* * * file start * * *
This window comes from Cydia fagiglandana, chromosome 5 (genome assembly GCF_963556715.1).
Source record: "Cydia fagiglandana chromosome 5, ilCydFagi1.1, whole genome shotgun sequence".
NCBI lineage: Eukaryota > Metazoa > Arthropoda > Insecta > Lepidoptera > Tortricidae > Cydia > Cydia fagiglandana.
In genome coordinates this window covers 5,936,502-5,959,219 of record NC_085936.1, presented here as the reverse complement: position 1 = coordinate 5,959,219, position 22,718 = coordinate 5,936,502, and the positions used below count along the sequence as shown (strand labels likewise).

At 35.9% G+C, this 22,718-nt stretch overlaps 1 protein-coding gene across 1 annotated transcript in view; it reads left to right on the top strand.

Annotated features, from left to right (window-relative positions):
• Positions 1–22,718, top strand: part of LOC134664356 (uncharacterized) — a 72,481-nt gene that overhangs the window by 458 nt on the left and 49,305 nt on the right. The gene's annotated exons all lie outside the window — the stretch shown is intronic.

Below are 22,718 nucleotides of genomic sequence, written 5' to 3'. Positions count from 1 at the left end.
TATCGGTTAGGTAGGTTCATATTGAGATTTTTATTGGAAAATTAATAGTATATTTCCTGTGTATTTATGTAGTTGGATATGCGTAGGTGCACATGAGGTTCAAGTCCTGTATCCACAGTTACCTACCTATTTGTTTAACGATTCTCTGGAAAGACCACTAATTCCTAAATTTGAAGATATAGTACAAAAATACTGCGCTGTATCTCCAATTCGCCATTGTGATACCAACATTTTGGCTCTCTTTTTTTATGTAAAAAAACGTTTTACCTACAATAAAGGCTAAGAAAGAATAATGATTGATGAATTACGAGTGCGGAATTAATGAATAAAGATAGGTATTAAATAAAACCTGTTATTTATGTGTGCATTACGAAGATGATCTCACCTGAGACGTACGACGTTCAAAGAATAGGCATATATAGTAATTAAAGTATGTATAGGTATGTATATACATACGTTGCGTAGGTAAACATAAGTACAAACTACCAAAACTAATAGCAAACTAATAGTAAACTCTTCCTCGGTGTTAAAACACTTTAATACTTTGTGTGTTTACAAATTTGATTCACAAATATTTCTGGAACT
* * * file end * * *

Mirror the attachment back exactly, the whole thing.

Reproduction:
This window comes from Cydia fagiglandana, chromosome 5 (genome assembly GCF_963556715.1).
Source record: "Cydia fagiglandana chromosome 5, ilCydFagi1.1, whole genome shotgun sequence".
NCBI lineage: Eukaryota > Metazoa > Arthropoda > Insecta > Lepidoptera > Tortricidae > Cydia > Cydia fagiglandana.
In genome coordinates this window covers 5,936,502-5,959,219 of record NC_085936.1, presented here as the reverse complement: position 1 = coordinate 5,959,219, position 22,718 = coordinate 5,936,502, and the positions used below count along the sequence as shown (strand labels likewise).

At 35.9% G+C, this 22,718-nt stretch overlaps 1 protein-coding gene across 1 annotated transcript in view; it reads left to right on the top strand.

Annotated features, from left to right (window-relative positions):
• Positions 1–22,718, top strand: part of LOC134664356 (uncharacterized) — a 72,481-nt gene that overhangs the window by 458 nt on the left and 49,305 nt on the right. The gene's annotated exons all lie outside the window — the stretch shown is intronic.

Below are 22,718 nucleotides of genomic sequence, written 5' to 3'. Positions count from 1 at the left end.
TATCGGTTAGGTAGGTTCATATTGAGATTTTTATTGGAAAATTAATAGTATATTTCCTGTGTATTTATGTAGTTGGATATGCGTAGGTGCACATGAGGTTCAAGTCCTGTATCCACAGTTACCTACCTATTTGTTTAACGATTCTCTGGAAAGACCACTAATTCCTAAATTTGAAGATATAGTACAAAAATACTGCGCTGTATCTCCAATTCGCCATTGTGATACCAACATTTTGGCTCTCTTTTTTTATGTAAAAAAACGTTTTACCTACAATAAAGGCTAAGAAAGAATAATGATTGATGAATTACGAGTGCGGAATTAATGAATAAAGATAGGTATTAAATAAAACCTGTTATTTATGTGTGCATTACGAAGATGATCTCACCTGAGACGTACGACGTTCAAAGAATAGGCATATATAGTAATTAAAGTATGTATAGGTATGTATATACATACGTTGCGTAGGTAAACATAAGTACAAACTACCAAAACTAATAGCAAACTAATAGTAAACTCTTCCTCGGTGTTAAAACACTTTAATACTTTGTGTGTTTACAAATTTGATTCACAAATATTTCTGGAACT